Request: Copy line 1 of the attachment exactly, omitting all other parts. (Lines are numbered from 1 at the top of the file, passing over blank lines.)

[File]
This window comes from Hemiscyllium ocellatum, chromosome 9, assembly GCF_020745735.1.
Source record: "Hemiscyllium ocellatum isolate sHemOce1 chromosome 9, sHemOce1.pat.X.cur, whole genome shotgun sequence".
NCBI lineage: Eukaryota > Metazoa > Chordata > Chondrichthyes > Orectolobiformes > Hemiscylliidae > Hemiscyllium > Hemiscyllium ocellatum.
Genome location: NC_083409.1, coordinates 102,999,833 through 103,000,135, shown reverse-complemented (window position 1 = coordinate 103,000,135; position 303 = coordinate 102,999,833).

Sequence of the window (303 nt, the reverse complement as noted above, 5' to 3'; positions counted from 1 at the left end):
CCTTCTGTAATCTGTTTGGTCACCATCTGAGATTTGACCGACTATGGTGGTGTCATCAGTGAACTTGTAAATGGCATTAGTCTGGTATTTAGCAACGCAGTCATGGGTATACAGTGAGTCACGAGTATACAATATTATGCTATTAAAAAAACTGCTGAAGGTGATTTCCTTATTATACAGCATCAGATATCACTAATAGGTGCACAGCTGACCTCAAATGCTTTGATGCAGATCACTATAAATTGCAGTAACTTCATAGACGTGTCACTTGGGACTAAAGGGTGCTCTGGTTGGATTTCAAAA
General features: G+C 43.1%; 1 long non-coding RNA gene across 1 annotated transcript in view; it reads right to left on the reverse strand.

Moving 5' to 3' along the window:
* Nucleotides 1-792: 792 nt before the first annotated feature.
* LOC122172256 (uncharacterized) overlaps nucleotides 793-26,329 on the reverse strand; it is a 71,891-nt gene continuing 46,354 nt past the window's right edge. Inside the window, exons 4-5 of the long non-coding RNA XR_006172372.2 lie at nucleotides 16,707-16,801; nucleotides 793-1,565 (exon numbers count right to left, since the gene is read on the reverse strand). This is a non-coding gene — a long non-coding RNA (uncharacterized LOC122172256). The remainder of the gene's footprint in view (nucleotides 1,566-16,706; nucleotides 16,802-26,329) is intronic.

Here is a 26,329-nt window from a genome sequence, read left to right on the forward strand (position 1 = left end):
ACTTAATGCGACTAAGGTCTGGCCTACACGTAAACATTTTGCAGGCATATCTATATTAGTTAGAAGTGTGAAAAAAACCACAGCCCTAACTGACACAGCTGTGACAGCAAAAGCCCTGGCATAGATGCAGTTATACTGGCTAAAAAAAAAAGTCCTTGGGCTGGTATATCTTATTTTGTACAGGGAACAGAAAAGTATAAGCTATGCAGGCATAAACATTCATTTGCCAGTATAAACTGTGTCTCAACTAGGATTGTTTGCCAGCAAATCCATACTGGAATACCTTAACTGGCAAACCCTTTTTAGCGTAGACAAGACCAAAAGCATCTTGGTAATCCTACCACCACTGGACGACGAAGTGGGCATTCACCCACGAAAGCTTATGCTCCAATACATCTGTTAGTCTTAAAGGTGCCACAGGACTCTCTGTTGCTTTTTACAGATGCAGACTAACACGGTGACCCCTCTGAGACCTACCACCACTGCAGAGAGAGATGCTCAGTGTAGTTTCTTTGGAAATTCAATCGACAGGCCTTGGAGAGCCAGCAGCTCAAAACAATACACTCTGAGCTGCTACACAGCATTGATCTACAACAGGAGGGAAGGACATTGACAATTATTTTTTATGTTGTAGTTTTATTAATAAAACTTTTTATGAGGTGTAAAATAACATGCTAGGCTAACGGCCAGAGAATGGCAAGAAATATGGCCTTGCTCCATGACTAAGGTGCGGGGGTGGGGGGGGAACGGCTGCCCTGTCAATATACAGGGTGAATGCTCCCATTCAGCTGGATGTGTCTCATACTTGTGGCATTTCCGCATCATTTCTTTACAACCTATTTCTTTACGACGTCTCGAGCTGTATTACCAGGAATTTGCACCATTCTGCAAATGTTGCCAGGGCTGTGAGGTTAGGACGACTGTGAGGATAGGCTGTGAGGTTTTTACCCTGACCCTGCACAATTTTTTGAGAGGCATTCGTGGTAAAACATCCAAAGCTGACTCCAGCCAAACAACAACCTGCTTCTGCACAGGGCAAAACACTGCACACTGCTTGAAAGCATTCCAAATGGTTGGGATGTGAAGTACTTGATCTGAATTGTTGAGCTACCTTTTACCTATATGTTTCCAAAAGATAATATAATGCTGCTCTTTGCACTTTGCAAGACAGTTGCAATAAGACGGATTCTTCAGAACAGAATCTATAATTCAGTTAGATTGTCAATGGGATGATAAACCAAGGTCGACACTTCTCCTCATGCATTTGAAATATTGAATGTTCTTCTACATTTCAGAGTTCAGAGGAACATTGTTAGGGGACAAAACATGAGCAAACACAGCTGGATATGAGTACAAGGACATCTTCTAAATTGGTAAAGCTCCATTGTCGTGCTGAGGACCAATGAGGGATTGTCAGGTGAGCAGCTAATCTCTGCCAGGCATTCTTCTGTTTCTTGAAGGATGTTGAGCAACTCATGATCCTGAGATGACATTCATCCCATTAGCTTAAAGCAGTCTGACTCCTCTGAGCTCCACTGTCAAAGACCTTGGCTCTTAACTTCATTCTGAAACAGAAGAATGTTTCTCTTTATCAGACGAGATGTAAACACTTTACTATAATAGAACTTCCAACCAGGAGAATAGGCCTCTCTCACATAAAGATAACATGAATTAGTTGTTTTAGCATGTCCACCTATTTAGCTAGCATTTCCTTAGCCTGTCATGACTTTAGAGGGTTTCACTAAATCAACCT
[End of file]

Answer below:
This window comes from Hemiscyllium ocellatum, chromosome 9, assembly GCF_020745735.1.